How to Stay Productive When You Work from Home
Working from home is kind of the dream, right? No commutes, no freezing corporate offices or stuffy attire or endless meetings that should have been emails. What’s not to love?
Well, as I, and many other business owners have come to find out, there are definite downsides to working from home. Besides potentially not seeing another person that isn’t a family member or Starbucks barista for days on end, it can sometimes be incredibly difficult to plug in and get shit done at home. Especially if your workspace is your kitchen table and your business casual attire looks more like faded flannel PJs nowadays.
Since I’m coming up on a year of working for myself (from home) full time, I wanted to share a few simple but impactful ways you can stay productive at your home office, and still enjoy the flexibility you wanted in the first place.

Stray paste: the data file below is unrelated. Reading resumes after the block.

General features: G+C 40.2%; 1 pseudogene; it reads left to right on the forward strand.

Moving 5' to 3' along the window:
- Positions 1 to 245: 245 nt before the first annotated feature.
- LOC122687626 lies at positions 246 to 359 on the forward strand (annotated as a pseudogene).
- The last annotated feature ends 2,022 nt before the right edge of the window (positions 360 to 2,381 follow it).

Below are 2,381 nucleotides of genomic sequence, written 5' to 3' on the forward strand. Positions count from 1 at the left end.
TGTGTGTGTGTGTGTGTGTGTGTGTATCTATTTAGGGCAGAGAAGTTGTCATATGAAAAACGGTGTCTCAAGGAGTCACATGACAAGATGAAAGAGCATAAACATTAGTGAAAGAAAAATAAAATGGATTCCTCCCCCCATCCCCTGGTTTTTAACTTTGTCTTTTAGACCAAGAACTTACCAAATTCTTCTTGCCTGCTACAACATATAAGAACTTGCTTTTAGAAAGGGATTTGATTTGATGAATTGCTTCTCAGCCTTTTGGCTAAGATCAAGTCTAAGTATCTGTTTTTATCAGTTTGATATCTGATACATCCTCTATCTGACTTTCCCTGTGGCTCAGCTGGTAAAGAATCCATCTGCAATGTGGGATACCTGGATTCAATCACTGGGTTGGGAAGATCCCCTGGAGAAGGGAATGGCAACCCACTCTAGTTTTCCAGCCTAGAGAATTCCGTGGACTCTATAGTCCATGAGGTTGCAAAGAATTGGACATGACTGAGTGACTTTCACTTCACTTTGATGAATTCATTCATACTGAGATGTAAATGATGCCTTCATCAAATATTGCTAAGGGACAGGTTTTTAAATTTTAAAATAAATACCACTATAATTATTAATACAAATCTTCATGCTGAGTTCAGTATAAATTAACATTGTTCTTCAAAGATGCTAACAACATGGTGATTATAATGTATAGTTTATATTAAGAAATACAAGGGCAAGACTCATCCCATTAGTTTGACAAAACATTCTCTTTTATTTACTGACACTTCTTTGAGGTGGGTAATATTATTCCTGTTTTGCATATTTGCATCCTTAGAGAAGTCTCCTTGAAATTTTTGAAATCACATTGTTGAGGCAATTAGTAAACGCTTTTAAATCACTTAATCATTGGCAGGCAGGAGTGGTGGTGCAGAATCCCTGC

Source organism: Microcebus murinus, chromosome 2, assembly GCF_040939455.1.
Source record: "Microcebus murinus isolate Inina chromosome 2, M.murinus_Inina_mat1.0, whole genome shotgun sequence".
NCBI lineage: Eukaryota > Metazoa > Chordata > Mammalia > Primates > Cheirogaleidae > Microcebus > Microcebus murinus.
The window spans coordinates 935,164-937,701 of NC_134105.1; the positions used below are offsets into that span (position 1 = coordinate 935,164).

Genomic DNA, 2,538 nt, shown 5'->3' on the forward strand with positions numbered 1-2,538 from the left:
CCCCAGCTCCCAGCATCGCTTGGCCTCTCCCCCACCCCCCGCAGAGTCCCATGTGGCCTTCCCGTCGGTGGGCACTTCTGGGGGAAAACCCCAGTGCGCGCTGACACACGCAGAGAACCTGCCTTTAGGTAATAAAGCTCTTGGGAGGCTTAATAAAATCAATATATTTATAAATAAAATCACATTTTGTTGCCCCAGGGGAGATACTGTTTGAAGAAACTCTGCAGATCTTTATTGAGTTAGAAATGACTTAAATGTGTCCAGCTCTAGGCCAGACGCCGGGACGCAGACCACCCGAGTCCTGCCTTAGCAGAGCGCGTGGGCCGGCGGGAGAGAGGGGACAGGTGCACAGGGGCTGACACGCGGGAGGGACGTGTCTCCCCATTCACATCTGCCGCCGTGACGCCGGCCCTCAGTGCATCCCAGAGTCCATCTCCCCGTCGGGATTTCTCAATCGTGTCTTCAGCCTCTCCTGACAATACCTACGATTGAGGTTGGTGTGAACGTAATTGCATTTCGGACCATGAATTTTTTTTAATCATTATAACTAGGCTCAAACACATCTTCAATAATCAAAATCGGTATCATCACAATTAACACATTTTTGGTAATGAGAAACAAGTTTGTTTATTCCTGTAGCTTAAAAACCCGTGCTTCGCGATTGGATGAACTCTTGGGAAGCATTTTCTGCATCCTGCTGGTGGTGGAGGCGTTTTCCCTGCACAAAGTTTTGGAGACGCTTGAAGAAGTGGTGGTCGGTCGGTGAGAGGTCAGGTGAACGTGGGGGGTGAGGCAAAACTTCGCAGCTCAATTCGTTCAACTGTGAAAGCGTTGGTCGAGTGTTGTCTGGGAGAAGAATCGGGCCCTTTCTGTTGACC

Have a dedicated work space.
I know it’s not always possible to have a separate room as your home office, but even if you can carve out a corner of a room, a specific table or area in your space that is work only, it will help immensely. Balancing your laptop on top of last night’s dirty dishes or sinking into the couch or your bed every day will only contribute to feelings of stress and disorganization and make it harder to separate work and life.
Block out your time.
Something that helps me whenever I’m feeling unproductive or disorganized is to literally plan out my entire day and block it out on my calendar. Like, 10am-11am: Work on client brand project, 11am-12pm: Write and edit blog post, 12pm-1pm: Lunch break, etc. It may feel silly, and you may not even stick to it, but sitting down at the beginning of the day and intentionally planning out everything you want to do today and exactly how much time you plan to spend on it can break through some serious productivity blocks.
Keep to a schedule, but be flexible.